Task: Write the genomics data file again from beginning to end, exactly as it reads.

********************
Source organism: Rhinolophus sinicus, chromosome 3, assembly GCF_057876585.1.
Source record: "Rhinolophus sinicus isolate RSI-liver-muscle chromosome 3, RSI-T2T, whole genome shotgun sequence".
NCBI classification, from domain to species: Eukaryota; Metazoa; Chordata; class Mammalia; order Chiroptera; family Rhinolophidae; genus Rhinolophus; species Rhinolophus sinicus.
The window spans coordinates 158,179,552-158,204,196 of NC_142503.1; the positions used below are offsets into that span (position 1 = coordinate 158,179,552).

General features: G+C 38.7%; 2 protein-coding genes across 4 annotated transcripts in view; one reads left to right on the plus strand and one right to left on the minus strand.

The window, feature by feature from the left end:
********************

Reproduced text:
Source organism: Rhinolophus sinicus, chromosome 3, assembly GCF_057876585.1.
Source record: "Rhinolophus sinicus isolate RSI-liver-muscle chromosome 3, RSI-T2T, whole genome shotgun sequence".
NCBI classification, from domain to species: Eukaryota; Metazoa; Chordata; class Mammalia; order Chiroptera; family Rhinolophidae; genus Rhinolophus; species Rhinolophus sinicus.
The window spans coordinates 158,179,552-158,204,196 of NC_142503.1; the positions used below are offsets into that span (position 1 = coordinate 158,179,552).

General features: G+C 38.7%; 2 protein-coding genes across 4 annotated transcripts in view; one reads left to right on the plus strand and one right to left on the minus strand.

The window, feature by feature from the left end: